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Updated: 25 April 1999 NATO Speeches

Washington

25 Apr. 1999

Press Conference

given by NATO Spokesman, Jamie Shea
and Colonel Konrad Freytag, SHAPE

(Presentation Photo)

Jamie Shea I would like first of all to comment on the meeting which has just taken place between the NATO Heads of State and Government and leaders of the 7 countries that neighbour Yugoslavia. It is the first meeting that we have held at this level and it has taken place for a very simple reason, because in dealing with the Kosovo crisis they need us and we need them. These countries have all suffered hardship because of the crisis in Kosovo. In two cases - Albania and the former Yugoslav Republic of Macedonia - they have had to accept unprecedented numbers of refugees, in fact the refugees in Albania currently constitute 20% of the entire population of the country, and that in a very short space of time. Those two countries - Albania and the former Yugoslav Republic of Macedonia - have been making truly heroic efforts to cope with the burden of refugees in the most humane way possible and at a time when of course their democracies, their institutions, their economies, are still emerging from the years of dictatorship. But other countries too in the area, for example Bosnia, Montenegro, which were not here today, have also had major influxes of refugees.

At the same time we recognised that these 7 countries have incurred economic losses. Lines of communication have been severed or disrupted, they have also been the brunt of threats from Belgrade, and in the case of Albania of regular shelling and even troop incursions across the border, there have been similar troop incursions across the border between Yugoslavia and the former Yugoslav Republic of Macedonia. And they have suffered all persistently in recent years from a pattern of interference in their domestic affairs as Belgrade has tried to influence domestic politics in their countries and whip up the flames of ethnic nationalism. Bosnia has been particularly, as you know, afflicted by that.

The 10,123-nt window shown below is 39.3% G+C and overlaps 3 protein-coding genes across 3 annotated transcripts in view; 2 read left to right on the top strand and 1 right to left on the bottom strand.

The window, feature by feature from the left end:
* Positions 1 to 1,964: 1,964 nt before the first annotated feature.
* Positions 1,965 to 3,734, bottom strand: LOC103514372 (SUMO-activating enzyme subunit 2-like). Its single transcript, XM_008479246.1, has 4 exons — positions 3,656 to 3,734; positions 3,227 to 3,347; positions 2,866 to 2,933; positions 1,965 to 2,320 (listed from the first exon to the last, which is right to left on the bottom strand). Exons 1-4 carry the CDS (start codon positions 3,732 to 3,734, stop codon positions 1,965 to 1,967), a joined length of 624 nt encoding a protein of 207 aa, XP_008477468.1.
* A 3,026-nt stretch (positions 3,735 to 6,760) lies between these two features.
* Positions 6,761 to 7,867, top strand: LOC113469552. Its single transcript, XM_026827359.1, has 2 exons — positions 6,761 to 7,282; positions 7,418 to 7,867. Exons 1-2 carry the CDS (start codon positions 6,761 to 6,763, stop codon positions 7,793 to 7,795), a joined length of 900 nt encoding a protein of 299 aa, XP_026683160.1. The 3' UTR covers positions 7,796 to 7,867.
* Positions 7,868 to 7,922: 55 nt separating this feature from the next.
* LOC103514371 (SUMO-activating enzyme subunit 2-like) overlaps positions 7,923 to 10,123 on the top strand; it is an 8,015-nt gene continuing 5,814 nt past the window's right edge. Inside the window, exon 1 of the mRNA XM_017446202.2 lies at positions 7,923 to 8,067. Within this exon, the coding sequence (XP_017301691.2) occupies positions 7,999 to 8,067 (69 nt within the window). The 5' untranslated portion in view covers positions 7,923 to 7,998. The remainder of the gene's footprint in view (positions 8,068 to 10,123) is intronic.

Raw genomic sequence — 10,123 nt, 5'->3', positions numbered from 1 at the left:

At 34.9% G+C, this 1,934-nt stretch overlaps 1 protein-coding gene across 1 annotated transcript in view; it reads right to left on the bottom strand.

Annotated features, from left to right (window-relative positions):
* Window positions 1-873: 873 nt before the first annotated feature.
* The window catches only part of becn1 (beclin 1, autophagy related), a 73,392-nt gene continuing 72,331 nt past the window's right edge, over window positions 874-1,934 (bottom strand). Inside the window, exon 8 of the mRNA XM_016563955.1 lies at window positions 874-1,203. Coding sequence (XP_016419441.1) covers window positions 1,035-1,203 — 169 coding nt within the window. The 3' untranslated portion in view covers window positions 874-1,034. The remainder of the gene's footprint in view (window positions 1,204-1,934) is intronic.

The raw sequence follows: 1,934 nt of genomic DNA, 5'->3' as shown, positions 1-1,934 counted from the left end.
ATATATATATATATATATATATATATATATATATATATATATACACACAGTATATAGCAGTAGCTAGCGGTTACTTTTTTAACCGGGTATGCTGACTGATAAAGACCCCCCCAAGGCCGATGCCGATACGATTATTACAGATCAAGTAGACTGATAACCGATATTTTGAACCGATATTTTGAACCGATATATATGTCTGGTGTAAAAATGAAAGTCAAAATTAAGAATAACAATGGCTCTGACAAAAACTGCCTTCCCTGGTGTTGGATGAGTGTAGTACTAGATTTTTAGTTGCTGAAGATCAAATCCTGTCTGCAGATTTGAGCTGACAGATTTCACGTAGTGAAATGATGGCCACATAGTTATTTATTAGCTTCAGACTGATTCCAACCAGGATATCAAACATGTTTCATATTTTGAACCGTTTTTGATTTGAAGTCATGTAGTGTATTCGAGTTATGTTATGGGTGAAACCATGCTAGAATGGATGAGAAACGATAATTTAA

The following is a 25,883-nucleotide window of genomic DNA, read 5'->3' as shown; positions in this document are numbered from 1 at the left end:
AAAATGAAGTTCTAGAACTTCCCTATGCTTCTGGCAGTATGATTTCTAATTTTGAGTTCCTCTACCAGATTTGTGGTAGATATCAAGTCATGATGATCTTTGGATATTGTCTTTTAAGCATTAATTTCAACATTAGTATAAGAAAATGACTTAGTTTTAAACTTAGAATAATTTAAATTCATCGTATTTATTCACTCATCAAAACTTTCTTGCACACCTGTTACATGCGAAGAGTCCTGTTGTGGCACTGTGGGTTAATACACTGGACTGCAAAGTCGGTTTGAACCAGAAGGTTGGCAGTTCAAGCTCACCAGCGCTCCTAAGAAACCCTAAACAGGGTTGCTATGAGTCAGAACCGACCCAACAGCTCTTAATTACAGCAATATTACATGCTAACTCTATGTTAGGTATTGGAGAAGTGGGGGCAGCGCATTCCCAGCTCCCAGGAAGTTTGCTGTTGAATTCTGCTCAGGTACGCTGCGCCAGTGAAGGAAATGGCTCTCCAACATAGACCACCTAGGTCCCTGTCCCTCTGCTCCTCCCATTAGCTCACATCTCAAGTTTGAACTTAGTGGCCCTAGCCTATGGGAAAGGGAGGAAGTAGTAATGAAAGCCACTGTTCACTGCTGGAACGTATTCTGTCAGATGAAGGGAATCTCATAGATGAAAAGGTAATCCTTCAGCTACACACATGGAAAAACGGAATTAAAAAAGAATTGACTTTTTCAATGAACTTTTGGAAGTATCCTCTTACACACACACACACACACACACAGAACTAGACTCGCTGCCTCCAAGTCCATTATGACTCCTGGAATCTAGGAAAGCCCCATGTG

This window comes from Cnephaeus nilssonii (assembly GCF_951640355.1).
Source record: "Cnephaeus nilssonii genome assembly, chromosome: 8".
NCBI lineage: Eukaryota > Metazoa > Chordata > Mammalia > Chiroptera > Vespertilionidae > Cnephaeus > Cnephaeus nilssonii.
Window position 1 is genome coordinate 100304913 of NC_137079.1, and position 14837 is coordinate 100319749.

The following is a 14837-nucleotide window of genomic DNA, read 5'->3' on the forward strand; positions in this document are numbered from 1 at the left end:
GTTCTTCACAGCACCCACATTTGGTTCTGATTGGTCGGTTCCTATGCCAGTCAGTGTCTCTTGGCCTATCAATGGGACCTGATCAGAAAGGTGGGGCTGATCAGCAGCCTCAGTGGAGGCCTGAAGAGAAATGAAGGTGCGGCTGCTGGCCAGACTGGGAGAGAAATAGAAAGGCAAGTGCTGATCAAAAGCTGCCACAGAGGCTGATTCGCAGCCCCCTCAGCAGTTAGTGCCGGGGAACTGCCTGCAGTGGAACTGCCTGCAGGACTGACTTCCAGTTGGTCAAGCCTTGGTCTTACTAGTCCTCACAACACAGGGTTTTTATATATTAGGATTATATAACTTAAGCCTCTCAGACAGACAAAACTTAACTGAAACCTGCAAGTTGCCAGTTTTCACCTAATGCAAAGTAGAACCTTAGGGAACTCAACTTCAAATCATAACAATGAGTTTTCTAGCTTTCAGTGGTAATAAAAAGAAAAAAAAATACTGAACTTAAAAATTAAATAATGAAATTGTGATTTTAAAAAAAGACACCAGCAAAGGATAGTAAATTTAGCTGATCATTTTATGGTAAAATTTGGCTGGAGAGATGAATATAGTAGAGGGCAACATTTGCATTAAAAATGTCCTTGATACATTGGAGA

And yet, despite these hardships, all of those 7 countries today reaffirmed in the most vocal way possible that they want NATO to win and that they believe that it is in their interests as much as our interest that NATO prevails in the Kosovo crisis. We heard 7 speeches today but only one message. They share our determination to prevail and to see this through and they are willing to put up with the short term inconveniences resulting from the Kosovo crisis because they realise that a democratic stable Balkans is their only long term chance for prosperity, integration and democracy, and I think that this resilience proves the strength of the young democracies of the region and a certain degree of maturity. They support the rights of the Kosovars to return to their homes and they support autonomy for Kosovo based on the principles of Rambouillet, in other words they all reject Milosevic's vision of a sectarian mono-ethnic Balkans based on confrontation and power balances rather than cooperation and integration.

And these 7 countries know about this because they themselves have all recently emerged from years of dictatorship and communism. At the time when they are building democracy, they know all too well that democracies can only flourish with other democratic states in the region. And as long as Belgrade, Serbia, Yugoslavia remain in the hands of a dictatorship, they themselves will not be able to achieve their full societal, economic and political potential.

Now the message of NATO today is that we appreciate the solidarity that they have shown in difficult circumstances. They have hosted NATO forces on their territories, notably Albania and the former Yugoslav Republic of Macedonia, in fact the former Yugoslav Republic of Macedonia only yesterday gave its assent, its agreement to the stationing of additional British and German troops, and we know fully well of Albania's solidarity in hosting not only the US Task Force Hawk with the apaches and upwards of 5,000 US Servicemen, but also the 7,300 NATO Servicemen and women in Operation Allied Harbour which is bringing help to refugees.